Anti-Zionists, such as Shlomo Sand, argue that the Jewish state should have been established in Germany, even though Israel’s pre-state society existed before the Holocaust. Others, like Ilan Pappe, say that the Jews who found refuge in Palestine should have remained there as a minority. In other words, diaspora Jews should have been abandoned to their fate.

It was impossible to predict in the late 1940s the vast improvement of the fate of Jewish people during the second part of the 20th century. Arguing against Zionism by invoking the decline of antisemitism after the war is, therefore, anachronistic. If Thrall believes Zionism was wrong, the onus is on him to explain what the Jews should have done to escape persecution — unless he doesn’t care about their predicament.

Thrall’s claim that the Zionist left opposes equal rights for Palestinian-Israelis is baseless. A major reason that Israel has never fully enacted equal rights for all its citizens, as guaranteed in its Declaration of Independence, is because Israel is still a country in an existential conflict with the kin of its Arab minority population. Nations at war don’t normally transcend tribal loyalty. 

Moreover, the status of the Arab minority improved dramatically during Yitzhak Rabin’s leadership with the introduction of affirmative action programs for Palestinian-Israelis.  Prime Minister Olmert expanded this program — 30% of new hires in Israel’s civil service must be part of the Arab community. Even the founder of the Zionist right, Ze’ev Jabotinsky, sought a binational structure for the Jewish state with a Jewish prime minister and an Arab deputy prime minister (and vice-versa).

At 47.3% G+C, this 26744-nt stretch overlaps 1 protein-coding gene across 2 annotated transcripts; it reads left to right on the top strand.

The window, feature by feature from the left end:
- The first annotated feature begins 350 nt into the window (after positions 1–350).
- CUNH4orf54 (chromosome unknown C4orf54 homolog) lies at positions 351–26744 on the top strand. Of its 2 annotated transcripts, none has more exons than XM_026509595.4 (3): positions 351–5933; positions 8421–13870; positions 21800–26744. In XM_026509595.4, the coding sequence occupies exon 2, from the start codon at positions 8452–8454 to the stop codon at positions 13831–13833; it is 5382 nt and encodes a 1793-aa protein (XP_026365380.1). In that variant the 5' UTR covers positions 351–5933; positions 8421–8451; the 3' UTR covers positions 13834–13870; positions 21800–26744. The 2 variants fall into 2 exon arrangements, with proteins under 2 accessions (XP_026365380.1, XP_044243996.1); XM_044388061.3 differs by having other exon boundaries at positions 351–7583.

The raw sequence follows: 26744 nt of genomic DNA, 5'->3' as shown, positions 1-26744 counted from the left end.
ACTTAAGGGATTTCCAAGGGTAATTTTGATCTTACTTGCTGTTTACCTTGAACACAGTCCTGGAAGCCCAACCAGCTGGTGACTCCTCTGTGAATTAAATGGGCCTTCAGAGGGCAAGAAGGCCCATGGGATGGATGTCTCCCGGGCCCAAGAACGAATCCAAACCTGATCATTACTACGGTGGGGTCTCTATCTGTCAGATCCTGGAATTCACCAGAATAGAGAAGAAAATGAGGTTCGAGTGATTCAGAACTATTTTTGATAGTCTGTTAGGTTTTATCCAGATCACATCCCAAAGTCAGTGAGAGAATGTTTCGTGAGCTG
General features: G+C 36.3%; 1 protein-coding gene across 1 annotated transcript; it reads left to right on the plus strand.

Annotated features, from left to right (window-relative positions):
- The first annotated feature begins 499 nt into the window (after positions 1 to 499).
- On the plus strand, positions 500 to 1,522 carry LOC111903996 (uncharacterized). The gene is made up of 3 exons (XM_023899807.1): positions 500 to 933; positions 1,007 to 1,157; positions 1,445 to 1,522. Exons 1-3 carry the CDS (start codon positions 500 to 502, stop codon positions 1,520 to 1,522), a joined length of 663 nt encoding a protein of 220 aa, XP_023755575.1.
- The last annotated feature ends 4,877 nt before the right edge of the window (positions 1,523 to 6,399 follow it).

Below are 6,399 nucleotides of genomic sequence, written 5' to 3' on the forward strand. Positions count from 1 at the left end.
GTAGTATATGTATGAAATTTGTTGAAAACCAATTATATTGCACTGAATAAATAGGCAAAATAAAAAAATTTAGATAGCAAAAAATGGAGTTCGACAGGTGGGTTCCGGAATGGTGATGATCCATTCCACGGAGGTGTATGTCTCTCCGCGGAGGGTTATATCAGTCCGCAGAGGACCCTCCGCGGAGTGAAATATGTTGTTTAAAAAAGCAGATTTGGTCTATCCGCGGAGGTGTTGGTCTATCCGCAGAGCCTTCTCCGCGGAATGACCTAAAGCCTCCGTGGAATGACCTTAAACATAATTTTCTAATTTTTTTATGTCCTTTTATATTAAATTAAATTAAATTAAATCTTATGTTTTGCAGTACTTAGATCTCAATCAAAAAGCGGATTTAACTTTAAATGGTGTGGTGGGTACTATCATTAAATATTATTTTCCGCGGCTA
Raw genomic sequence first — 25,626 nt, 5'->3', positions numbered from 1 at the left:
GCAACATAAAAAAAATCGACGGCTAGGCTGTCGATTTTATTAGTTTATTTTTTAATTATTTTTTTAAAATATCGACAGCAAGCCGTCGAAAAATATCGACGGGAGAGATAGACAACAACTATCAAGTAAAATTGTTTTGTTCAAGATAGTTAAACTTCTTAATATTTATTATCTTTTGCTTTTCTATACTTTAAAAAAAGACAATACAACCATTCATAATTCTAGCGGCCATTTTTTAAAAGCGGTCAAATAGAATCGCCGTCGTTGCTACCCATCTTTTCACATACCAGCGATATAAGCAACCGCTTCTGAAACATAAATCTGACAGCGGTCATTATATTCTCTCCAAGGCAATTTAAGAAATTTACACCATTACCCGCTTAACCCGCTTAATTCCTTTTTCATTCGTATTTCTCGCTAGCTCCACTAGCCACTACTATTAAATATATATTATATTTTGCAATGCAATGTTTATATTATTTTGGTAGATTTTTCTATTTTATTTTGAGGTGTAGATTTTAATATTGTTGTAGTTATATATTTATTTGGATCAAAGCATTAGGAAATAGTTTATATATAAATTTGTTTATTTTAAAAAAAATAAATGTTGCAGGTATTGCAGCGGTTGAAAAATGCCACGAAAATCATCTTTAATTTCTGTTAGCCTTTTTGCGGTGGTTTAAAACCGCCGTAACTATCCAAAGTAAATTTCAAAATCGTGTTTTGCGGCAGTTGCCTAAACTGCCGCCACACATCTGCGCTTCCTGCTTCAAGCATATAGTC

Finally, Thrall blames Israel exclusively for the conflict with the Palestinians, ignoring the key reason for the decline of Israel’s peace movement since the mid 1990s: Palestinian attacks on Israeli civilians, especially (but not exclusively) by Hamas. Thrall also ignores the Palestinian rejection of the Clinton Parameters in 2001, Olmert’s peace offer in 2008, and the Kerry-Obama framework in 2014.

Liberal Zionists and Palestinian moderates, while often disagreeing, still see this conflict as a clash of rights — not unlike a Greek tragedy. While partitioning the Palestinian homeland was a bitter pill for Palestinians, leaving the Jews homeless would have been morally unacceptable. The re-emergence of confederal ideas provides hope (possibly reconciling Israeli sovereignty with a right of return for Palestinian refugees), there is no easy solution to this conflict.  Still, people should express their disagreements respectfully without calling each other “racists.”  This is all the more ironic, given that pro-Palestinian activists complain bitterly when Israel supporters call them “antisemites.”

[1] The Second Aliya was the second wave of Jewish immigration to Palestine (between 1904-1914).

[2] Sternhell Zeev. The Founding Myths of Israel: Nationalism, Socialism, and the Making of the Jewish State, Princeton University Press, p. 173.